As time goes by, Bill Gross' letters have become increasingly more bizarre, and at times morbid, and his latest monthly note is no exception. It begins with a flashback to the days of wars, both real and fictional, and Gross' musings if indeed, as many believe, society is becoming more civilized or if we are merely internalizing all of the "murderous beastly" passions that always seem to spill over in some isolated or mass murderous event. As he makes it quite clear, the legendary bond-trading billionaire is skeptical: Some say humanity is making progress, and that civilization is becoming more "civilized", but I wonder. Optimists would point to the global political focus on human rights and the slow, although sporadic, steps forward on racial and gender equality, but these are social morés generally unrelated to humankind's tolerance for evil on a grander scale. "Thou shalt not kill" is a commandment on Moses' tablet for a good reason, and yet our killing of each other in mass quantities continues unabated. Stalin and Hitler's atrocities seem perhaps long ago to younger generations, but then the "killing fields" of Pol Pot, the millions of lost souls in the Middle East, and the ongoing tribal carnage in parts of Africa testify to the "evildoing" of governments or religious factions in defense of Fascism, Communism and yes – Democracy. "God", it seems, wears numerous hats, but almost always in defense of one particular ideology or another. "God Bless America"? Yes hopefully – but why not Cuba or the Congo? Chauvinistic mantras can be bonding but also destructive when used to kill masses of people for specious reasons. America – the self-proclaimed defender of freedom and equal rights – has proved vulnerable to those ideals in Vietnam, Iraq, and now Afghanistan and elsewhere. Careful Bill, thoughts like those would be sufficient to brand you a Russian operative by the rabid "Resistance" which sees the KGB's finger any time someone dares to criticize either the US or the grand "neoliberal" order. Then again, at age 73, Gross is probably not too worried if he will spend the rest of his days in prison following a ruling by some Marxist "people's court", instead he looks inside to unveil the "beast" that prompted him to become a "killer" for a cause not that long ago: Having participated in one of those wars, I suppose I should look inward and question my own behavior when I was the age of 22, or even now at 73. I often do. I guess in part, that is why I question humanity's progress. If I was a willing killer then, how can I expect others and their governments to not do the same? I can't, but it's important for all of us to try to understand why humanity evolves slowly, if at all. For me, William Golding in his brilliant "Lord of the Flies" expressed it best. Searching for a murderous "beast" on a deserted island, a previously innocent group of young boys began to kill each other to ensure their own survival. "Maybe there is a beast", said one child, "but then maybe it's only us." Maybe it is us. Maybe we haven't evolved. Hopefully future robots can be programmed with a better understanding of Moses' commandment, so that when they take over, we will have a more civilized society. Robots maybe... but what about central banks? Because this long preamble by the Janus Henderson Unconstrained Bond Fund manager is just a way for Gross to get to the punchline of his note, something we have repeatedly pointed out here, and which boils down to the following: there is just too much debt in the world to allow rates to rise too high, or as Gross puts it: The U.S. and global economies are too highly leveraged to stand more than a 2% Fed Funds level in a 2% inflationary world Which is why Gross warned that "if more than 2 percent, a stronger dollar would affect emerging market growth and lead to perhaps premature tightening on the part of the ECB and other developed market central banks" and adds that, "the Fed's purported 3 to 4 hikes this year beginning in March are likely exaggerated." But where's the best? Well, it's shown in the chart below, and represents a record $233 trillion in global debt. So in hopes of avoiding a confrontation with the "beast", Gross next lays out his hope that Powell will keep the tightening cycle gradual and 'proceed cautiously': When it comes to financial markets, (both bond and stock) the "beast" is really leverage, and while it's hard to pinpoint when enough is really enough, the Great Recession really informed us that Hyman Minsky was right – "stability leads to instability" as good times and higher prices lead to a false sense of optimism. The Fed, under Jerome Powell, hopefully has learned that lesson, and should proceed cautiously, as must his counterparts around the globe. Perhaps he has learned that "lesson"; however as we first pointed out three months ago, Powell also has learned something else: the Fed has created the world's biggest asset bubble and - with its policies - is actively encouraging it. I think we are actually at a point of encouraging risk-taking, and that should give us pause. Investors really do understand now that we will be there to prevent serious losses. It is not that it is easy for them to make money but that they have every incentive to take more risk, and they are doing so. Meanwhile, we look like we are blowing a fixed-income duration bubble right across the credit spectrum that will result in big losses when rates come up down the road. You can almost say that that is our strategy. As for the upcoming showdown between central banks and the "beast" which they themselves created, that leaves Gross skeptical that assets will survive. I write this – not in support of low interest rates and financial repression – indeed I have argued for the necessity of an eventual normal rebalancing if small savers and financial institutions such as pension funds and insurance companies are to continue to perform their critical capitalistic role. In practical terms, this means that Gross believes that after just 2 more hikes the Fed will be done: I believe, as does Fed Governor Neel Kashkari, that our financial systems' excesses cannot be expunged quickly by "liquidating assets" à la Andrew Mellon in the 1930's, but by a mild and gradual re-entry back to privately influenced, as opposed to central bank suppressed, interest rates. 2% Fed Funds in a 2% inflationary world is the current limit in my opinion. As a result, Gross' conclusion is a somewhat contradictory take on his previous call for a bond bear market - he now sees the 10Y trading where it is as the great "global bond bear market" goes back into hibernation... if only for the time being: Investors should therefore look for 3% plus or minus on the 10-year for the balance of 2018. That level should ultimately force German Bunds and UK Gilts to higher yields, perhaps 1% on Bunds and 1.75% on Gilts. Still, in my mind, this is a hibernating global bear bond market, not a beast. That may come later, much like our programmable robots that may control future society. To be sure, between a race of despotic robotic overlords, and a 10Y in the double digits, which would send the S&P back into the triple digits, it is unclear which option our current Wall Street leaders would choose.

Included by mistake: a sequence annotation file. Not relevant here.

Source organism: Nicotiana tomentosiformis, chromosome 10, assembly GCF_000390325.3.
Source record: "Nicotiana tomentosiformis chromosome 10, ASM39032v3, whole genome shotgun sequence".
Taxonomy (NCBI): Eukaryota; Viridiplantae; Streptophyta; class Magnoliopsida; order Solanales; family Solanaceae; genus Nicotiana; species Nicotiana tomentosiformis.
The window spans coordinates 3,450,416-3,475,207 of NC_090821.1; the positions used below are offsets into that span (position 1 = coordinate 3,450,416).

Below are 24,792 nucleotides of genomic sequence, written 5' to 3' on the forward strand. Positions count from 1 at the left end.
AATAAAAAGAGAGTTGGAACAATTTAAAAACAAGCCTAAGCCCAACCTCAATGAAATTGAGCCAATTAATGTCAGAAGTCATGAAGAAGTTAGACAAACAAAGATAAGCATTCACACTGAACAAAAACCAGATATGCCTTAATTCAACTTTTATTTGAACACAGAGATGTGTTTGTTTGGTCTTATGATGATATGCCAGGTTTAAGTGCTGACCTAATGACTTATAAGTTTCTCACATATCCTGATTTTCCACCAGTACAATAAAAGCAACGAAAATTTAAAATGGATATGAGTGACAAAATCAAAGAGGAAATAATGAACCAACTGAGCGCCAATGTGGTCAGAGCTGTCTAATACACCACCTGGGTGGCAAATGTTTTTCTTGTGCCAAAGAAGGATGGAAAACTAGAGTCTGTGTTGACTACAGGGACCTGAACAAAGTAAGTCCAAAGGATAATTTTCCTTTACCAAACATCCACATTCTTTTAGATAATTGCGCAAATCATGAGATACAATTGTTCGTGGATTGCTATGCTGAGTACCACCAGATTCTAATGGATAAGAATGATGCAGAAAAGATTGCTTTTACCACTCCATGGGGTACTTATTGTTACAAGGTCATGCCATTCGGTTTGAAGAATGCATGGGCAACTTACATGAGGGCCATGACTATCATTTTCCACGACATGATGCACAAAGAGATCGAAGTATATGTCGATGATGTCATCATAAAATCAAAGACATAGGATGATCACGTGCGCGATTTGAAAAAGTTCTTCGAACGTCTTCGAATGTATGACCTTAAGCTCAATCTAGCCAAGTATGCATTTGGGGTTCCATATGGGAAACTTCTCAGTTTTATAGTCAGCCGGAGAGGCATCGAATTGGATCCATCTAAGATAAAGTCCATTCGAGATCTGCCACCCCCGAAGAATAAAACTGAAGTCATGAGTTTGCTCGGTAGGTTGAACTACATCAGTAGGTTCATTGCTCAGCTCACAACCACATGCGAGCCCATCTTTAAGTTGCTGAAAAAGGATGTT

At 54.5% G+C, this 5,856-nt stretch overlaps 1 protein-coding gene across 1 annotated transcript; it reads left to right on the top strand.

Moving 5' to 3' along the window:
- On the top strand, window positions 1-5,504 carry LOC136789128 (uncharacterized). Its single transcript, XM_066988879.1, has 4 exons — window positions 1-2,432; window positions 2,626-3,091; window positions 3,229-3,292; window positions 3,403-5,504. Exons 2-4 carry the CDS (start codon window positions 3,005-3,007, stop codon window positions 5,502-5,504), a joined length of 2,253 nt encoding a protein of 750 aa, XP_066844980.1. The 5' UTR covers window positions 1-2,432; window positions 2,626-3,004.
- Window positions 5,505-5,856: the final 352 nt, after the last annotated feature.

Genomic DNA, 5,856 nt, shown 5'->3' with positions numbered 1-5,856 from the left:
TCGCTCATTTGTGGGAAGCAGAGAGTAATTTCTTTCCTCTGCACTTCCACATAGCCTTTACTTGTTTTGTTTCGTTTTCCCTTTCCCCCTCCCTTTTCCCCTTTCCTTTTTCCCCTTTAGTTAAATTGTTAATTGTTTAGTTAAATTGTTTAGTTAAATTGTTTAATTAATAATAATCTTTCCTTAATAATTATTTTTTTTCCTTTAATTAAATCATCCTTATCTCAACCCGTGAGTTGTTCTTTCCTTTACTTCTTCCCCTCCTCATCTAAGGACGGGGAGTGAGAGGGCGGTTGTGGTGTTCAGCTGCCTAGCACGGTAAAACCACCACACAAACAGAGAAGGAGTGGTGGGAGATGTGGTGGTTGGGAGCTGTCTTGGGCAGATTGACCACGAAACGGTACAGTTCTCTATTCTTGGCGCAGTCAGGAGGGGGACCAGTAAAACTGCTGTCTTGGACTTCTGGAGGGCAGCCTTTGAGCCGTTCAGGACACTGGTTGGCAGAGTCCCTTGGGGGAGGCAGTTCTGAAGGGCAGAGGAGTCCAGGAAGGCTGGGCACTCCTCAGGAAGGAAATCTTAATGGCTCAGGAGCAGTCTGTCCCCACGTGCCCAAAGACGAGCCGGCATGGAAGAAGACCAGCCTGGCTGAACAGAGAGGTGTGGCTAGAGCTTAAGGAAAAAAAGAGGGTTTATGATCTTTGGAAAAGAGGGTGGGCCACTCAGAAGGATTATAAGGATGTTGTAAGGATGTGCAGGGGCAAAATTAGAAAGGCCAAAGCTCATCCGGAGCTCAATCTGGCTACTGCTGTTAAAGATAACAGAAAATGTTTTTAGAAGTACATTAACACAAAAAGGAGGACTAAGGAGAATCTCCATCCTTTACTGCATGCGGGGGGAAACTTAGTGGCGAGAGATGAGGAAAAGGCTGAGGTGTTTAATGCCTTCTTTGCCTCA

The Federal Reserve on Wednesday raised interest rates for the first time this year and signaled it will act more aggressively to head off inflation, potentially threatening President Donald Trump’s hopes for faster economic growth.Fed officials are now essentially split on the question of whether to hike interest rates a total of three times or four this year — a response, in part, to recent tax cuts and increased spending by Congress, which the central bank fears could lead prices to spike.The Fed’s interest rate-setting body, the Federal Open Market Committee, said in a statement that it expects inflation to reach its 2 percent target “in the coming months.” The committee unanimously agreed to raise its main borrowing rate to between 1.5 percent and 1.75 percent, the first action taken under new Chairman Jerome Powell.There is some good news for Trump. Fed officials upgraded their forecast for economic growth this year and next, projecting a 2.7 percent increase in GDP in 2018 and a 2.4 percent increase in 2019. But over the longer term, the central bank still expects growth to hover at or below 2 percent.Trump is aiming for sustained annual GDP growth of 3 percent.“That is well above almost all estimates — current estimates of potential long-run growth,” Powell said of Trump's goal, in his first press conference as head of the Fed. He said Fed officials aren’t sure what the ultimate impact of tax cuts and increased federal spending will be, though he said they hope the moves will boost productivity.“Broadly speaking, participants believe there will be meaningful increases in demand from the new fiscal policy for at least the next, let’s say, three years,” he said, as well as the potential for more investment driven by lower corporate tax rates. “It’s uncertain, though.“Fed officials projected unemployment would fall to 3.8 percent this year and 3.6 percent next year, and then balance out at about 4.5 percent over the longer term. That would be the first time the jobless rate dipped below 4 percent since the 1960s.“The economic outlook has strengthened in recent months,” the FOMC said in its statement.Although the Fed’s median projection is still for three rate increases this year, four hikes are a real possibility, since some of the central bank officials who are most vocal about waiting for further increases — such as Minneapolis Fed President Neel Kashkari and Chicago Fed President Charles Evans — are not voting members this year.The Fed is also projecting three rather than two hikes for 2019.Rep. Erik Paulsen (R-Minn.), who chairs the Joint Economic Committee, praised the Fed’s decision to hike rates and defended the growth from recent tax cuts as making the economy healthier.“America’s new and faster growth is sustainable because Congress and the new administration have pursued policies that bring American workers back to work and allow businesses to invest,” Paulsen said in a statement. “I welcome this move by the Fed as part of its longstanding plan to normalize monetary policy, given that the economy itself is just returning to normal.”Powell faced multiple questions from reporters Wednesday about impending U.S. tariffs on steel and aluminum globally, as well as on China more specifically. He said the committee discussed the topic, although it didn’t affect their current outlook for the economy.“Trade policy has become a concern going forward” for the Fed’s business contacts, he said.He added later that the threat of “more widespread retaliation” is a relatively new risk that the Fed is watching.